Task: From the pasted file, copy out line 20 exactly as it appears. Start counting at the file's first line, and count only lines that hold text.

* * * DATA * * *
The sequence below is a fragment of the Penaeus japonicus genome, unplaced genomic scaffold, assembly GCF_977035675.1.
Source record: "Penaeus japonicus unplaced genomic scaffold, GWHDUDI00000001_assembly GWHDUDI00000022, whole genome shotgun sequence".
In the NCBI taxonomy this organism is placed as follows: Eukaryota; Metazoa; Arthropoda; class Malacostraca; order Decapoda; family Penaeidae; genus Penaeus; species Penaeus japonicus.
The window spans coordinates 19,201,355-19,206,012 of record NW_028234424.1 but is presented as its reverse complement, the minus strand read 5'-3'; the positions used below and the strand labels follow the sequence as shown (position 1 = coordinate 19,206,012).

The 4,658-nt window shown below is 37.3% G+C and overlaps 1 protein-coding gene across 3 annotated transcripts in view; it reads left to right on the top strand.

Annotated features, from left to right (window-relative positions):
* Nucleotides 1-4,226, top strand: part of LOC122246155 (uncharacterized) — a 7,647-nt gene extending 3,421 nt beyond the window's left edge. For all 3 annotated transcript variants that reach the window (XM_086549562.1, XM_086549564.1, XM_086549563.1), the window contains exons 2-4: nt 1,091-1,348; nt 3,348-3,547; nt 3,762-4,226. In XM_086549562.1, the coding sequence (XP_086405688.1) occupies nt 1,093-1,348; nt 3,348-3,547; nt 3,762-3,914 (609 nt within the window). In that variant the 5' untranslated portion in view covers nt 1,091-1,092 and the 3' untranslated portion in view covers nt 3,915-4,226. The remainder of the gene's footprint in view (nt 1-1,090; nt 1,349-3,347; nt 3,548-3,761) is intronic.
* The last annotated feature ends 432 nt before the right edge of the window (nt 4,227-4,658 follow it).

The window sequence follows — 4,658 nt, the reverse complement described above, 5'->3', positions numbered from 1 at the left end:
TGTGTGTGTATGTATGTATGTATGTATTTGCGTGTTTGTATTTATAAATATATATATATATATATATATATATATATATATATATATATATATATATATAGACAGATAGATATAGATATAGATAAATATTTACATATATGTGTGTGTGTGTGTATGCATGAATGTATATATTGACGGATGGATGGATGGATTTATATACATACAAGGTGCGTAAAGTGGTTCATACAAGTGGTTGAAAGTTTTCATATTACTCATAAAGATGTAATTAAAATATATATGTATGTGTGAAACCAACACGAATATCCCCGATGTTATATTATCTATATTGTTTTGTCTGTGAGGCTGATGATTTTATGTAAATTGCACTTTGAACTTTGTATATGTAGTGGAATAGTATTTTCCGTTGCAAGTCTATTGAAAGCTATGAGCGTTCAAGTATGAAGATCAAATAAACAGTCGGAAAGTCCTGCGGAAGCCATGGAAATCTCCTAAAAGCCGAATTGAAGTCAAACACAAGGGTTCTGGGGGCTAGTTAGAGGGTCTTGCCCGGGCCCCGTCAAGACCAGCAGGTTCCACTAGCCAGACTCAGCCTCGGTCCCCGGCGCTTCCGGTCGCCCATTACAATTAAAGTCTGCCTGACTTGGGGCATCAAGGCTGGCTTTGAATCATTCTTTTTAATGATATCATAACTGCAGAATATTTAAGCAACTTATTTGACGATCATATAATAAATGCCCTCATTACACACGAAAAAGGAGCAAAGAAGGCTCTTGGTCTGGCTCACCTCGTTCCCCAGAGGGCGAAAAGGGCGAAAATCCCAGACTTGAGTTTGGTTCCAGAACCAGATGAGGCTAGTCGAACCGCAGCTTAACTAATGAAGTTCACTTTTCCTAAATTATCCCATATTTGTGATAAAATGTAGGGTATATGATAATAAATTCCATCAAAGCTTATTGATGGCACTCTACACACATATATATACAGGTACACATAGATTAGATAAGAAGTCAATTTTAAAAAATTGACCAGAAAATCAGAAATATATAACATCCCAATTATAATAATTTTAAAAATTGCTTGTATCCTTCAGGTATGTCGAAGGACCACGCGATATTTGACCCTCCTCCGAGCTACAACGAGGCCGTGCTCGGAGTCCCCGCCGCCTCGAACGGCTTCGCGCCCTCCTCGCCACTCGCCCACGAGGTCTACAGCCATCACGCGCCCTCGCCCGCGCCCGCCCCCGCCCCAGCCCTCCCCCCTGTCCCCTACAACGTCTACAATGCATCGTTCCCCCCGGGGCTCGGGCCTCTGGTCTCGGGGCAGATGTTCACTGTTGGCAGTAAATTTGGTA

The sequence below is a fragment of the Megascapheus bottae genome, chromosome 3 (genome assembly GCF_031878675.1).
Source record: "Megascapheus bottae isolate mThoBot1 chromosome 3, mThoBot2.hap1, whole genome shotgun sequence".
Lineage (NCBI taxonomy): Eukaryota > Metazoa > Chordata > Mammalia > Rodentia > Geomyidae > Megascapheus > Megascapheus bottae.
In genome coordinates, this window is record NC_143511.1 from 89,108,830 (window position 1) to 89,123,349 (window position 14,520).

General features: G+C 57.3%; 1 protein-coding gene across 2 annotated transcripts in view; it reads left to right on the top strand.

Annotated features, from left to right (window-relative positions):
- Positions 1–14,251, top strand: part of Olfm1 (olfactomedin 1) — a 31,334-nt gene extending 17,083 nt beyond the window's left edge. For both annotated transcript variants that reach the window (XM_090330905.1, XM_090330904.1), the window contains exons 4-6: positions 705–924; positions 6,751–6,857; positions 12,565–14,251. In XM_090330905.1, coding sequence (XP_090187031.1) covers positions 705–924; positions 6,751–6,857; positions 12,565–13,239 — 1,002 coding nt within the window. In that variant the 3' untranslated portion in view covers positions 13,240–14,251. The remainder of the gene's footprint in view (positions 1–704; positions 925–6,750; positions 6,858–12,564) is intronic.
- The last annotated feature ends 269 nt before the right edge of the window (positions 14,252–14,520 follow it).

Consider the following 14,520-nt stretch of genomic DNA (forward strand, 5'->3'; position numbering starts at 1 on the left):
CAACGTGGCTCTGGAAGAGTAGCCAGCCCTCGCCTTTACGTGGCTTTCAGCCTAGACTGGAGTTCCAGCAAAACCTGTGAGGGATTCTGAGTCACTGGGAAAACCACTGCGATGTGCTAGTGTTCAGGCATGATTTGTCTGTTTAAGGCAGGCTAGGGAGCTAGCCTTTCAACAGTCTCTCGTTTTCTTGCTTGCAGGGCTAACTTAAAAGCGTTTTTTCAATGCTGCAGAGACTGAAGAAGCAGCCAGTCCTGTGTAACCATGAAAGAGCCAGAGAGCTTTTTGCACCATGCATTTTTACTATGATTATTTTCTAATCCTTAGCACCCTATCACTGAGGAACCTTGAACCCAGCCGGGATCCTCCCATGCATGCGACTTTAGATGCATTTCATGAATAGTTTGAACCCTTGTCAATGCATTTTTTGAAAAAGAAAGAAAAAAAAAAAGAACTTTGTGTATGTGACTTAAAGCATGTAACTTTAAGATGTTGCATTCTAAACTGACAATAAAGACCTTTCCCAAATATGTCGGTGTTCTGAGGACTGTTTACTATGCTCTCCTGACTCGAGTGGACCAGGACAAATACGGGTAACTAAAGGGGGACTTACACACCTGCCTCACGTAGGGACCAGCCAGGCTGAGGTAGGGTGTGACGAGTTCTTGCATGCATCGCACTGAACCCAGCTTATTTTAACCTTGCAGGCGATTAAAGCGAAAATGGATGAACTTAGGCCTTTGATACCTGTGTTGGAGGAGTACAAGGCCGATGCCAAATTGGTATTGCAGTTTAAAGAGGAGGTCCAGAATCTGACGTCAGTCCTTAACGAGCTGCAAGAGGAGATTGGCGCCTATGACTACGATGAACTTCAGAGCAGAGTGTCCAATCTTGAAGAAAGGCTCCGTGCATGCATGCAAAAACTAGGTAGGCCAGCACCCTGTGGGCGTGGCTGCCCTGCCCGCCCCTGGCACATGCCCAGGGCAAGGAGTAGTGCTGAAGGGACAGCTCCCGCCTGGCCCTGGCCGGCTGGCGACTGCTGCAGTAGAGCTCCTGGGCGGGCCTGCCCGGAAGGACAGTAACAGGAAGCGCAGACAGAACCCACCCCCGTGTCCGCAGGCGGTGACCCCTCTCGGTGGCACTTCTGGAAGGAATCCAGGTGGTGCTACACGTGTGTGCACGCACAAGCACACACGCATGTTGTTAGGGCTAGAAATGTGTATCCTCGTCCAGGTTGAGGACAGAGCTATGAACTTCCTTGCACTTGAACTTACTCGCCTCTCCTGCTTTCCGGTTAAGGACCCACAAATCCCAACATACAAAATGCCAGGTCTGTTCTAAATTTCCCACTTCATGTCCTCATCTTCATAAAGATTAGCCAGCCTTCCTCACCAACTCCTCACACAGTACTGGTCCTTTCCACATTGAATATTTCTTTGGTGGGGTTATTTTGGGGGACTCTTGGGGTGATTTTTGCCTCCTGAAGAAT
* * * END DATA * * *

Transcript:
CAACGTGGCTCTGGAAGAGTAGCCAGCCCTCGCCTTTACGTGGCTTTCAGCCTAGACTGGAGTTCCAGCAAAACCTGTGAGGGATTCTGAGTCACTGGGAAAACCACTGCGATGTGCTAGTGTTCAGGCATGATTTGTCTGTTTAAGGCAGGCTAGGGAGCTAGCCTTTCAACAGTCTCTCGTTTTCTTGCTTGCAGGGCTAACTTAAAAGCGTTTTTTCAATGCTGCAGAGACTGAAGAAGCAGCCAGTCCTGTGTAACCATGAAAGAGCCAGAGAGCTTTTTGCACCATGCATTTTTACTATGATTATTTTCTAATCCTTAGCACCCTATCACTGAGGAACCTTGAACCCAGCCGGGATCCTCCCATGCATGCGACTTTAGATGCATTTCATGAATAGTTTGAACCCTTGTCAATGCATTTTTTGAAAAAGAAAGAAAAAAAAAAAGAACTTTGTGTATGTGACTTAAAGCATGTAACTTTAAGATGTTGCATTCTAAACTGACAATAAAGACCTTTCCCAAATATGTCGGTGTTCTGAGGACTGTTTACTATGCTCTCCTGACTCGAGTGGACCAGGACAAATACGGGTAACTAAAGGGGGACTTACACACCTGCCTCACGTAGGGACCAGCCAGGCTGAGGTAGGGTGTGACGAGTTCTTGCATGCATCGCACTGAACCCAGCTTATTTTAACCTTGCAGGCGATTAAAGCGAAAATGGATGAACTTAGGCCTTTGATACCTGTGTTGGAGGAGTACAAGGCCGATGCCAAATTGGTATTGCAGTTTAAAGAGGAGGTCCAGAATCTGACGTCAGTCCTTAACGAGCTGCAAGAGGAGATTGGCGCCTATGACTACGATGAACTTCAGAGCAGAGTGTCCAATCTTGAAGAAAGGCTCCGTGCATGCATGCAAAAACTAGGTAGGCCAGCACCCTGTGGGCGTGGCTGCCCTGCCCGCCCCTGGCACATGCCCAGGGCAAGGAGTAGTGCTGAAGGGACAGCTCCCGCCTGGCCCTGGCCGGCTGGCGACTGCTGCAGTAGAGCTCCTGGGCGGGCCTGCCCGGAAGGACAGTAACAGGAAGCGCAGACAGAACCCACCCCCGTGTCCGCAGGCGGTGACCCCTCTCGGTGGCACTTCTGGAAGGAATCCAGGTGGTGCTACACGTGTGTGCACGCACAAGCACACACGCATGTTGTTAGGGCTAGAAATGTGTATCCTCGTCCAGGTTGAGGACAGAGCTATGAACTTCCTTGCACTTGAACTTACTCGCCTCTCCTGCTTTCCGGTTAAGGACCCACAAATCCCAACATACAAAATGCCAGGTCTGTTCTAAATTTCCCACTTCATGTCCTCATCTTCATAAAGATTAGCCAGCCTTCCTCACCAACTCCTCACACAGTACTGGTCCTTTCCACATTGAATATTTCTTTGGTGGGGTTATTTTGGGGGACTCTTGGGGTGATTTTTGCCTCCTGAAGAAT